A Dead Weight Dragging Down the US Economy
[This Daily Reckoning “Classique” was originally featured in The Daily Reckoning on August 20, 2001]
“The Sandinistas did some good things and some very bad things,” said Antonio.
We were racing along dirt roads near the Pacific Coast. Antonio was pointing out the big ranches that the Sandinistas had confiscated.
Now, landowners are getting their property back — or compensation. It is a long, hard process, though. The land may have been sold several times since the early 1980s. It will take years to sort out the mess in the land registry records.
“People come down here and they think they can do a title search like they do in America,” he continued. “But it isn’t that easy. You have to ask around. Some of the title claims are not recorded. You have to know who owned the property and how they got it.”
Americans would be considerably richer if they didn’t give up so much of their income to government.
“But one of the good things the communists did was to make people appreciate a good patron,” he continued.
Longtime Daily Reckoning sufferers are familiar with the twisty roads we sometimes take. But it is a rare road that doesn’t lead somewhere. Not always where we intended to go…but often where we should have been.
Antonio is a patron. He employs hundreds of local men and women — building roads, building houses, tending cattle, cooking breakfast, doing laundry. He has teams of workers with machetes who cut the tall grass in the rainy season.
“Wouldn’t it be better to use a tractor with a bush hog?” I ask.
“Well, maybe, but this way gives people work,” comes the reply.
“At least you could give them scythes, so they didn’t have to bend over so much,” I suggest.
“What’s a scythe?”
Antonio’s family once owned 100,000 acres of cattle land in Southwest Nicaragua. Now, Antonio spends a good deal of his time trying to get the land back.
It is beautiful land, a tropical paradise along the Pacific coast. But nature rarely gives something without taking something away. Nicaragua has been hit by tidal waves, earthquakes, and volcanic eruptions. Antonio’s grandfather’s house, for example, was located just a few feet from our lodge — before it was swept away by a tidal wave in the early ’90s. Likewise, Managua was leveled by an earthquake which killed more than 20,000 people. The nearby town of Masaya was also hit — it has many houses with collapsed roofs and walls, still waiting to be repaired a decade later.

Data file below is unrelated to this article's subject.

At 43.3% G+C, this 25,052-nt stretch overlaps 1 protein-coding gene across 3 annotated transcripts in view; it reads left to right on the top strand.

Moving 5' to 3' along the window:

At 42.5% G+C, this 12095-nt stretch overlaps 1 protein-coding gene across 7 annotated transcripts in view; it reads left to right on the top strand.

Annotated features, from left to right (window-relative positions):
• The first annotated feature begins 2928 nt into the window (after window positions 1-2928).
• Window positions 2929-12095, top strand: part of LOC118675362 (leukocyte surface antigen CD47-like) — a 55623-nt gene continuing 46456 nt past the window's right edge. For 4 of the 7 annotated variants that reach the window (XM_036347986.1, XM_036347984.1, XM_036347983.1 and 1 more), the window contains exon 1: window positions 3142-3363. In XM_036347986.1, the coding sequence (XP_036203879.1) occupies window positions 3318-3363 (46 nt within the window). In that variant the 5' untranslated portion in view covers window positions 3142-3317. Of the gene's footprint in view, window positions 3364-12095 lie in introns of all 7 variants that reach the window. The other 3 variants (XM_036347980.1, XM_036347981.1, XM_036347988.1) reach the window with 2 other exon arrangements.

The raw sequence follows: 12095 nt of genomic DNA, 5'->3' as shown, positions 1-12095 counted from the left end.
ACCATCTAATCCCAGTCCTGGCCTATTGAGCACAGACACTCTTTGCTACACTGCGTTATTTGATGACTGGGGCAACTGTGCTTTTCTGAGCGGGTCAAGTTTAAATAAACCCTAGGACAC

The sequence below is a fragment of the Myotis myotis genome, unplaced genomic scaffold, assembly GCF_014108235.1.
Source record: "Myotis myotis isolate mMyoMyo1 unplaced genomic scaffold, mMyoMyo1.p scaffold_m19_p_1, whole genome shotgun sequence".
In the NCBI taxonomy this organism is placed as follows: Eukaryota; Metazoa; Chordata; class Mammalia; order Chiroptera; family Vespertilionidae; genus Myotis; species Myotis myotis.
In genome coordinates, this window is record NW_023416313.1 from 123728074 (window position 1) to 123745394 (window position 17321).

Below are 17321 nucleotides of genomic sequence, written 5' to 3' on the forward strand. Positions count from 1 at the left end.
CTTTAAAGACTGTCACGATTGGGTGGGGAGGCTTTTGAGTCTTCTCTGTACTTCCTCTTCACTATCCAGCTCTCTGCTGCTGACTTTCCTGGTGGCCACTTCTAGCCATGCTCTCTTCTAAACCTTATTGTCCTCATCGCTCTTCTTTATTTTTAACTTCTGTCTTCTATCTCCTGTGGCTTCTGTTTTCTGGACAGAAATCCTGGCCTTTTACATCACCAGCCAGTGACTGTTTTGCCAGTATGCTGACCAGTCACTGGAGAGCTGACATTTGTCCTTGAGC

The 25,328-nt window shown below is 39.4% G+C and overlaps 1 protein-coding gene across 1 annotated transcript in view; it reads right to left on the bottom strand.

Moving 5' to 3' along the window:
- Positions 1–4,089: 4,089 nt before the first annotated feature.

There are also dangerous bugs. My wife is a healthy woman. But when I found her unconscious on the bathroom floor, with her eyes rolled back in her head and foam coming out of her mouth, I knew that something about Nicaragua did not agree with her. (Dr. Rosales from nearby Rivas gave her a shot and some pills and she was soon as good as new. After Elizabeth recovered, we spent our days in idyllic bliss. We walked along the beach in the morning…and then took an early swim. In the heat of the day, we read and studied Spanish. Then, in the evening, we went horseback riding and took another swim in the warm ocean surf. There was little else to do, but we were happy doing little else).
Antonio drove his pickup down the narrow dirt road as though he were trying to outrun a tornado. Storms of dust followed us, choking the poor campesinos walking along the roadside, and covering the schoolchildren in their bright white and blue uniforms. He rarely slowed down — even for cows, chickens or humans. Instead he just tooted his horn and counted on the survival instinct of his fellow mammals to keep them out of his way.
Gradually, Antonio is cleansing the gene pool of animals with slow reflexes. “One time, when I was in a big hurry to get to Rivas,” he explained, “I hit five chickens along the way.”